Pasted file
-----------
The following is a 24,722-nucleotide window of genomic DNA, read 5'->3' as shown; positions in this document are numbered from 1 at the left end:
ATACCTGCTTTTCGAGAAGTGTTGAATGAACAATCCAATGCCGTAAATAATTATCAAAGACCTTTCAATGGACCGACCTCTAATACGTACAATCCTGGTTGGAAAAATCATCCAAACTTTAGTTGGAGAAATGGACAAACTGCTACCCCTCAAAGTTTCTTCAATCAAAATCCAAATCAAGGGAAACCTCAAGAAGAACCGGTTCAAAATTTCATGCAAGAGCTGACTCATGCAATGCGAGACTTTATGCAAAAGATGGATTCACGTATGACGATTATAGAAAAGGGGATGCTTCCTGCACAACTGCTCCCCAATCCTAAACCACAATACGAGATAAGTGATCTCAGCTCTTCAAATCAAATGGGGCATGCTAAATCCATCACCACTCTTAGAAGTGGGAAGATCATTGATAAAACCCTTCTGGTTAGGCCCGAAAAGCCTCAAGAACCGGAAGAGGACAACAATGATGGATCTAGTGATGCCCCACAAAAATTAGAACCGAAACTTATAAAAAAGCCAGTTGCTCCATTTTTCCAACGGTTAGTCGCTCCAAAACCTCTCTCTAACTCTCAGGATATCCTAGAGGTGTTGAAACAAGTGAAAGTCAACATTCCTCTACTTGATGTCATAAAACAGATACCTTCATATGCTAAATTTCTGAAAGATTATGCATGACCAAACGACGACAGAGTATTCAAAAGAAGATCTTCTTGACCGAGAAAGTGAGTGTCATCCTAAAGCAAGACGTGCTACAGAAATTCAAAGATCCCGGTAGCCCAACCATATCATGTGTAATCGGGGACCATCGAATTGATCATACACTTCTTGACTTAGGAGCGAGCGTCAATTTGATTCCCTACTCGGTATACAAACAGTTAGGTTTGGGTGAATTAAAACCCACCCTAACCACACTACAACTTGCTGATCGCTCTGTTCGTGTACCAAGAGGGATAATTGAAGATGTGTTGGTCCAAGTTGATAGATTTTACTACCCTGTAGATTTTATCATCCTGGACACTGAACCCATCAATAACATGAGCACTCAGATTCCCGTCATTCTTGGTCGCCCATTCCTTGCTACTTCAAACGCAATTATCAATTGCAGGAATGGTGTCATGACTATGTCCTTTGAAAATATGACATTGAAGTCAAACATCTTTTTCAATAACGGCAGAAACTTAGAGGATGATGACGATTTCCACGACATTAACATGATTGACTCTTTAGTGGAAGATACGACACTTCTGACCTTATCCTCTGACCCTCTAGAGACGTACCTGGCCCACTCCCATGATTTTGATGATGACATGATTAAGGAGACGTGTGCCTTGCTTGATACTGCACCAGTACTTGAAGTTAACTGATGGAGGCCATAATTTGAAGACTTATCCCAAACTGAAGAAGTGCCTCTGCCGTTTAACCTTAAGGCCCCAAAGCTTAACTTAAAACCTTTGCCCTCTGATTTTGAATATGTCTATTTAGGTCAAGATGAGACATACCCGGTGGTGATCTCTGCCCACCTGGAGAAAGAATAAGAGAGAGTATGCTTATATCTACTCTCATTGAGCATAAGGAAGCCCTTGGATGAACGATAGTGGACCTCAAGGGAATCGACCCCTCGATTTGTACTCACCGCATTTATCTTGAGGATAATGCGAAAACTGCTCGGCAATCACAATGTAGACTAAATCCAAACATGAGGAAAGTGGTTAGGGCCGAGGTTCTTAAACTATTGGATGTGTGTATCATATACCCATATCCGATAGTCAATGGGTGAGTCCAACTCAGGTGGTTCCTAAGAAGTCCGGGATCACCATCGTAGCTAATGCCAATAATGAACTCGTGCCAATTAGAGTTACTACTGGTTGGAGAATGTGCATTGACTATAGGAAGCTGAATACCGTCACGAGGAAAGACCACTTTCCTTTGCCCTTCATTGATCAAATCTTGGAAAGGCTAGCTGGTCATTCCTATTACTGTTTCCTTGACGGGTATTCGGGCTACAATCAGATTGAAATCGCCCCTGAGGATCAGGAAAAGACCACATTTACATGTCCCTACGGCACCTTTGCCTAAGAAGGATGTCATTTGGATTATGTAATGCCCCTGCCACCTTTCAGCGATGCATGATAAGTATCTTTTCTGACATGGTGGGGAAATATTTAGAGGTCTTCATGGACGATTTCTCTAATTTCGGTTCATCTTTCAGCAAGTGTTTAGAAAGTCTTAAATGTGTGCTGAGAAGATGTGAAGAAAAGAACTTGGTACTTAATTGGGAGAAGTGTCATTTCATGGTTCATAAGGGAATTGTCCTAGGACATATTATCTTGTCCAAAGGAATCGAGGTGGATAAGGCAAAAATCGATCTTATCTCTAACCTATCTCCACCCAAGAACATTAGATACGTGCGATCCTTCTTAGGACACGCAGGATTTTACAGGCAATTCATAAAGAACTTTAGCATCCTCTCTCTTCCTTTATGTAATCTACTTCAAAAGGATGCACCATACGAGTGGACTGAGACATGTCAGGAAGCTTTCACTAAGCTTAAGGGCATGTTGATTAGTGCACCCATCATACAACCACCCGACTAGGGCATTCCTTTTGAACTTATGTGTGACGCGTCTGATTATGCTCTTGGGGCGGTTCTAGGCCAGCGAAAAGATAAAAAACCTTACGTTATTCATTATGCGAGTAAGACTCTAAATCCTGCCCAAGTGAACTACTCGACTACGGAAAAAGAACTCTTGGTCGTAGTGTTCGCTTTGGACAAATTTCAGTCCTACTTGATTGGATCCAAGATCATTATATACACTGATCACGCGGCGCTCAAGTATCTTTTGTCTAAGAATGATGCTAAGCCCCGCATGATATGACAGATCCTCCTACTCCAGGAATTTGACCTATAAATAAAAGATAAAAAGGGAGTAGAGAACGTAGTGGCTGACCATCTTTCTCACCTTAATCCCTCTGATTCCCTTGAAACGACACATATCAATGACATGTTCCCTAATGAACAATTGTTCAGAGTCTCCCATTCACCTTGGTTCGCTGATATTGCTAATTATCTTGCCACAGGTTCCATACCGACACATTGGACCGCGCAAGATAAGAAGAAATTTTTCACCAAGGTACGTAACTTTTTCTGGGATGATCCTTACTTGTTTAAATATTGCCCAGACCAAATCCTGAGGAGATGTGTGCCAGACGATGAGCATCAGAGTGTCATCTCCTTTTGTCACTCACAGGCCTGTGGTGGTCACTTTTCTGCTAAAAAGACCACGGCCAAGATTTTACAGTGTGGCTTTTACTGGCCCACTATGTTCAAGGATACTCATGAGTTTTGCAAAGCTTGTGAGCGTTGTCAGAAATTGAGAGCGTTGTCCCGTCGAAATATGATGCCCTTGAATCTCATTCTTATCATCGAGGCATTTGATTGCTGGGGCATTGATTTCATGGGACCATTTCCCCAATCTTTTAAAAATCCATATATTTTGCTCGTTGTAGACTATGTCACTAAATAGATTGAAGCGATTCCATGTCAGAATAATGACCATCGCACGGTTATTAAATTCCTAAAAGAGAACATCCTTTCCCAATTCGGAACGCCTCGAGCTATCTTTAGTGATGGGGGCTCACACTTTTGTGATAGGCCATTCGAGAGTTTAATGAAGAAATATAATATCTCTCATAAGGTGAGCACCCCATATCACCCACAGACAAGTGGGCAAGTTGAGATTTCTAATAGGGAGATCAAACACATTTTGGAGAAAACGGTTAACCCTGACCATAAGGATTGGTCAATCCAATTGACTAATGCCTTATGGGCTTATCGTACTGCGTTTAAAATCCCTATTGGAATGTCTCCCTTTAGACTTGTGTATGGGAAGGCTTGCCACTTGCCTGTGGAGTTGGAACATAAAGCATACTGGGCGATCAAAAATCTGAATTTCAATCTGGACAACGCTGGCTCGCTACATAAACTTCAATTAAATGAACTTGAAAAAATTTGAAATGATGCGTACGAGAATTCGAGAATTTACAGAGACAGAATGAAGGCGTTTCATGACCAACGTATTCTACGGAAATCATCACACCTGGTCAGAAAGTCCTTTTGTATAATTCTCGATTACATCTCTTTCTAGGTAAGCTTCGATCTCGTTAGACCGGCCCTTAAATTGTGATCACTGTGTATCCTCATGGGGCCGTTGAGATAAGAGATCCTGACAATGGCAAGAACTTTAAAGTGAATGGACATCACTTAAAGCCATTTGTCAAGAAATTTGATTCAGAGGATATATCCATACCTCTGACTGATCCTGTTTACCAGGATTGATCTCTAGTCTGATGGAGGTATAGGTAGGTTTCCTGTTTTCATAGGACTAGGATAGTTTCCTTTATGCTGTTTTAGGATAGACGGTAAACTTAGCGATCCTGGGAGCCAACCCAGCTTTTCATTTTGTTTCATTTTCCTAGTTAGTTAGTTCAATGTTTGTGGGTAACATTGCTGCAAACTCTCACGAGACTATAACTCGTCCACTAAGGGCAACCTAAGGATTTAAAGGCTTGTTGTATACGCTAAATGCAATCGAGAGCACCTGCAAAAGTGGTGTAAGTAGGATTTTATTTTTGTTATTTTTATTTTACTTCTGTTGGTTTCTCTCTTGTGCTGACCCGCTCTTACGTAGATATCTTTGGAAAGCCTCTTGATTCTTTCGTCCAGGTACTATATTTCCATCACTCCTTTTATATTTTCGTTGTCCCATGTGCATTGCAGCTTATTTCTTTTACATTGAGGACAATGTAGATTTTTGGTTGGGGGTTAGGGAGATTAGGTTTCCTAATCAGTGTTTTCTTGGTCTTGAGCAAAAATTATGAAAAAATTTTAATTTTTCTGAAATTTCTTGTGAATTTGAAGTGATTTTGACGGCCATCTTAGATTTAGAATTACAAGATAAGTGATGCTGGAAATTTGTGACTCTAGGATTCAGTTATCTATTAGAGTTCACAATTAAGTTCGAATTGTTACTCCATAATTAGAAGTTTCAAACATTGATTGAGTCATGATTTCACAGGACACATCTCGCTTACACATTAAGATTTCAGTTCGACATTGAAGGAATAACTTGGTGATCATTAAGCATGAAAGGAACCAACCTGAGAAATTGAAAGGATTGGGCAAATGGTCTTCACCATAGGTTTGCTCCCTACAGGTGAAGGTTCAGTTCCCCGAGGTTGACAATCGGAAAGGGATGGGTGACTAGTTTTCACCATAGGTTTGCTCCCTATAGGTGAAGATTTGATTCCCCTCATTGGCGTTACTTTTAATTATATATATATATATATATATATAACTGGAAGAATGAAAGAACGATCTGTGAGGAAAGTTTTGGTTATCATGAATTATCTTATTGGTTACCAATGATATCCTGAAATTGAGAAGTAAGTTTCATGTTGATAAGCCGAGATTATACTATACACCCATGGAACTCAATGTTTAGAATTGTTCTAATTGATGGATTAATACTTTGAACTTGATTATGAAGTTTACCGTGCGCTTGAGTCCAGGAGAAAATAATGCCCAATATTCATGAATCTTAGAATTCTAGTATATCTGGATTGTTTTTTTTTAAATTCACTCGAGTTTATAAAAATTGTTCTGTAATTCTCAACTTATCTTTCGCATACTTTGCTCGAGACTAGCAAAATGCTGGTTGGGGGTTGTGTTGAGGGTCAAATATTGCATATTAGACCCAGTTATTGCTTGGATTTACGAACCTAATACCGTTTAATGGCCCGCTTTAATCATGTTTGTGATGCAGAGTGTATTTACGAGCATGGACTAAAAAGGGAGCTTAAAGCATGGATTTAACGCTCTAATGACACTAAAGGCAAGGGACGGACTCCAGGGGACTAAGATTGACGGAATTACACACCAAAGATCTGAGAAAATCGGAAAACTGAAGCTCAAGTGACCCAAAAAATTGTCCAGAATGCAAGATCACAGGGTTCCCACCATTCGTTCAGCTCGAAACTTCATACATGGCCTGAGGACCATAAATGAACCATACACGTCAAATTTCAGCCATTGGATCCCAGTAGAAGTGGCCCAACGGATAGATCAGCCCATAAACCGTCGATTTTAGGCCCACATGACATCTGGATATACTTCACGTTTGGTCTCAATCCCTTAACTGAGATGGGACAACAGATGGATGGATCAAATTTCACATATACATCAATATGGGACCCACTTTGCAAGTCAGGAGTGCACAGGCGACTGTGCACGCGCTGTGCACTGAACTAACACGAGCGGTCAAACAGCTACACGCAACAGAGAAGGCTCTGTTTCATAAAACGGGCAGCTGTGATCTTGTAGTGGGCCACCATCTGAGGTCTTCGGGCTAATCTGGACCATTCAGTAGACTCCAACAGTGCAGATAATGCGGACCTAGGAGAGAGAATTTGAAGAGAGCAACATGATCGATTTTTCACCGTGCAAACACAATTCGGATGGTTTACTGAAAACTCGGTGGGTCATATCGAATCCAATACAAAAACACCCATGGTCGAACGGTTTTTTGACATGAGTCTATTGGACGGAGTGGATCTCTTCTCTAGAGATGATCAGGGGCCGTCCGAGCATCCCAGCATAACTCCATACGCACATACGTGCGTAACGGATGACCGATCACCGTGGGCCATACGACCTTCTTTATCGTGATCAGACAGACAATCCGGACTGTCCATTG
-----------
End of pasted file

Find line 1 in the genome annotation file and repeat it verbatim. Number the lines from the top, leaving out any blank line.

The following is a 24,722-nucleotide window of genomic DNA, read 5'->3' as shown; positions in this document are numbered from 1 at the left end: